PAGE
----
Such is the case with pronouns and “neo-pronouns” like Zir which some have adopted to denote a different gender identity. Despite having been the punchlines of many jokes to the point of staleness, misgendering through using non-preferred pronouns has in part warranted the US Department of Education to launch a probe into conservative activist Chris Rufo. This occurred after Florida Governor Ron Desantis hired Rufo to take over the State school “New College of Florida” in order to get rid of its DEI (Diversity, Equity, Inclusion) policies in his “War on Wokeness”. And to be clear, there were other complaints beyond misgendering including Rufo allegedly calling New College students “mentally ill” as well as the act of disbanding of DEI education in the college itself.
But the larger question has to do with whether respect for another person’s self described identity and the promotion of such identities to children through our tax funded institutions should be mandated by the federal government? In the case of dissent from states like Florida, we can see an attempted clampdown by appeals to Washington. While this recent Rufo case is unrelated to Jones personally, the weaponization of language has been an often recurring theme both within Infowars and as the backbone of what made George Orwell’s 1984 so disturbing.
Of course, such instances pale in comparison to Russian pensioners being sent to seven years of prison for criticizing the invasion, or a teenager arrested for social media posts which “discredit the Russian army and justify terrorism”. Probably one of the saddest examples is that of human rights activist Sergei Mokhnatkin who died age 66 after getting his back broken by prison staff in his frigid penal colony which might as well be a Gulag. This was the last in a succession of political arrests which all started when he tried to help a female anti-government protester being beaten by two policemen.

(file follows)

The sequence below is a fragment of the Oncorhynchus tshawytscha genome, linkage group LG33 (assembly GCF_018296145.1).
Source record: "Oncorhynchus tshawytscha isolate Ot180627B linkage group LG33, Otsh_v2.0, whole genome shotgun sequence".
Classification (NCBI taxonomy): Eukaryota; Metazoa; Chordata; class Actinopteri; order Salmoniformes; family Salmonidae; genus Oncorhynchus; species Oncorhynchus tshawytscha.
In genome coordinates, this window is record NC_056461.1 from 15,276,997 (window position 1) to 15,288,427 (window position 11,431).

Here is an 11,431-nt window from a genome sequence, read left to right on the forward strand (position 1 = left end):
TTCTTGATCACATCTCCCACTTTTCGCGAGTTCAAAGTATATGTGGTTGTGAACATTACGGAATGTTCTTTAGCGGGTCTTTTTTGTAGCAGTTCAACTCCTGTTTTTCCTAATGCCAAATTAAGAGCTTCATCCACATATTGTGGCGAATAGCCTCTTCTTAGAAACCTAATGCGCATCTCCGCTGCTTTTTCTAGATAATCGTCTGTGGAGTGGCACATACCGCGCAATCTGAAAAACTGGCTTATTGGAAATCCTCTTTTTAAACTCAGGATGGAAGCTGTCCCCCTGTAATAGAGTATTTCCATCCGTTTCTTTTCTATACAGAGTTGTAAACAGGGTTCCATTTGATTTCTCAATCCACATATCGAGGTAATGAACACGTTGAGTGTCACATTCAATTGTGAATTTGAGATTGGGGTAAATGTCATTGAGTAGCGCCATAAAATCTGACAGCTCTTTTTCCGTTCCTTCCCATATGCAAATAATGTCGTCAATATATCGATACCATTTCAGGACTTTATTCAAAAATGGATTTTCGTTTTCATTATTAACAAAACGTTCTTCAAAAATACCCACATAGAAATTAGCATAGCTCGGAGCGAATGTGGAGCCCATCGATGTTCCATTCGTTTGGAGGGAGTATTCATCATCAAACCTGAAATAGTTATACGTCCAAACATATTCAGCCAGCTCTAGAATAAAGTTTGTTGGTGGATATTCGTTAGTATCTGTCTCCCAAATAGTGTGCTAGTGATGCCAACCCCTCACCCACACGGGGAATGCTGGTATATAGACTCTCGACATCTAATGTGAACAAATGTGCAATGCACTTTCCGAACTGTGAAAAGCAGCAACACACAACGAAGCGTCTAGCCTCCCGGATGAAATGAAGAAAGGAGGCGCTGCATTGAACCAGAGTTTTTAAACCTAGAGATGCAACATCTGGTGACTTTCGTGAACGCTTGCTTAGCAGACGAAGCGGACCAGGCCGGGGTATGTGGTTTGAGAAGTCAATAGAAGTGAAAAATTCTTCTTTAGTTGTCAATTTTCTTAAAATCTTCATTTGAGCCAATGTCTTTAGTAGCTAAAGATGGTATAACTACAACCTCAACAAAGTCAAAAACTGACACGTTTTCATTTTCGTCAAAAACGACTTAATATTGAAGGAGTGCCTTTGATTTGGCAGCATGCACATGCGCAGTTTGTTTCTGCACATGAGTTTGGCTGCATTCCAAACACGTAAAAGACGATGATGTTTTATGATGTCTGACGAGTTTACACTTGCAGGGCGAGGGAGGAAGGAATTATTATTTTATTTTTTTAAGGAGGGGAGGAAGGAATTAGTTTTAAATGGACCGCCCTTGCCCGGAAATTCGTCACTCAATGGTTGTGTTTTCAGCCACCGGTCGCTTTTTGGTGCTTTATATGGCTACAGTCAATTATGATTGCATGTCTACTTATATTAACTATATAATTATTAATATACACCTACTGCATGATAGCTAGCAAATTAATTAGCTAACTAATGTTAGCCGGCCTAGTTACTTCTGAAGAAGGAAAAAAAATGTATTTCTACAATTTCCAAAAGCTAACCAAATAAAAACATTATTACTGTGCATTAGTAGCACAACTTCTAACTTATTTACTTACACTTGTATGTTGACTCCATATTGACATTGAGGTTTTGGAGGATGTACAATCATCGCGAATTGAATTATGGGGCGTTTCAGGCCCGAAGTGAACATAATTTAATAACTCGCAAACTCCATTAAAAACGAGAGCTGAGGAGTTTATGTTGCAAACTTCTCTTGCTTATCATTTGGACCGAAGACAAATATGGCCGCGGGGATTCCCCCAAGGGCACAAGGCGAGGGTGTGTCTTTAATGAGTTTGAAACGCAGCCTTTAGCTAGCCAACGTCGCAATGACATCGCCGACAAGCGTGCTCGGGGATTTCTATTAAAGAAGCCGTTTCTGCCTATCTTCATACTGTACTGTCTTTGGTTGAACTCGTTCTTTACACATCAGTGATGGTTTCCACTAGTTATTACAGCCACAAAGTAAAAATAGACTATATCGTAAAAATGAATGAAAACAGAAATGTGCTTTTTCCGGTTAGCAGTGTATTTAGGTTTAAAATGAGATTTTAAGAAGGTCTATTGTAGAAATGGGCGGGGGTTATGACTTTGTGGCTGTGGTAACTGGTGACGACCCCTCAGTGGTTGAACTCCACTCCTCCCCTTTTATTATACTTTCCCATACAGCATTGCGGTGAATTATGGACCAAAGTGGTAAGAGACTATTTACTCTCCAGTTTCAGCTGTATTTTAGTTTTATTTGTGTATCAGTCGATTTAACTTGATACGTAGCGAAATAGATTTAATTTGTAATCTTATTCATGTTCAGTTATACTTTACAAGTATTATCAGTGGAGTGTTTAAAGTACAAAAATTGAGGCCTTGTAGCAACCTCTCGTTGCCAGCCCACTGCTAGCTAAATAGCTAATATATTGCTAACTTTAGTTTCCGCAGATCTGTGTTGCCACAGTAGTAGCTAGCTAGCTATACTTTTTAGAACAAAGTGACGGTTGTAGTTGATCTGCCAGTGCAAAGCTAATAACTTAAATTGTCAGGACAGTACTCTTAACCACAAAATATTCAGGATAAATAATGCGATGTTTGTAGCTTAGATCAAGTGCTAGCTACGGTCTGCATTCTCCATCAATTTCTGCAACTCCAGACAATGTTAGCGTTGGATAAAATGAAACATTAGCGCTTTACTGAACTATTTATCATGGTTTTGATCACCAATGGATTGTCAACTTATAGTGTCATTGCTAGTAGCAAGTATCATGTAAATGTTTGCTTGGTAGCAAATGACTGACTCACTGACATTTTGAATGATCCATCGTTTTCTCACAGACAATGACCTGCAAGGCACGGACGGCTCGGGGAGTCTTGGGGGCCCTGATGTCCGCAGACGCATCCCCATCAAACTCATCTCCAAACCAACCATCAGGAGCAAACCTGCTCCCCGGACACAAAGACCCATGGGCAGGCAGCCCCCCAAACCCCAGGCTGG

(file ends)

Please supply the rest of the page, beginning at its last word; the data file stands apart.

Bigotry as the Great Filter
And we can only hope that our great institutions and separation of powers can save us from the same level of totalitarianism, which is otherwise very much possible in the US when those in positions of responsibility do nothing for fear of being branded transphobes, bigots, and the like.
In the case of Variety’s review of the aforementioned “Alex’s War” documentary, it was safer to speak in abstractions about the problems Alex points to:
“Who doesn’t feel at times, in this society, overly controlled — by technology, by the corporatization that rules the technology, by the government that works hand in glove with the corporations, by not one but two political parties that seem increasingly out-of-touch with the needs of average people?”
Not present are specific accusations against organized groups, fanatical ideologies, or certain powerful individuals as these carry political baggage. At the same time, associating such accusations with bigotry of the worst kind has been a convenient way to avoid addressing proposals that any sane freedom loving person would reject if found to be true.
One example of this within the article is when the author mentions the John Birch Society, a far right wing advocacy group that a young Alex Jones heard about through family connections as being a “club of anti-Communist, anti-Semitic late-’50s cranks”.
Writings from the society’s founder Robert W. Welch Jr. dispute the latter part of this claim:
"All we are interested in here is opposing the advance of the Communists, and eventually destroying the whole Communist conspiracy, so that Jews and Christians alike, and Mohammedans and Buddhists, can again have a decent world in which to live."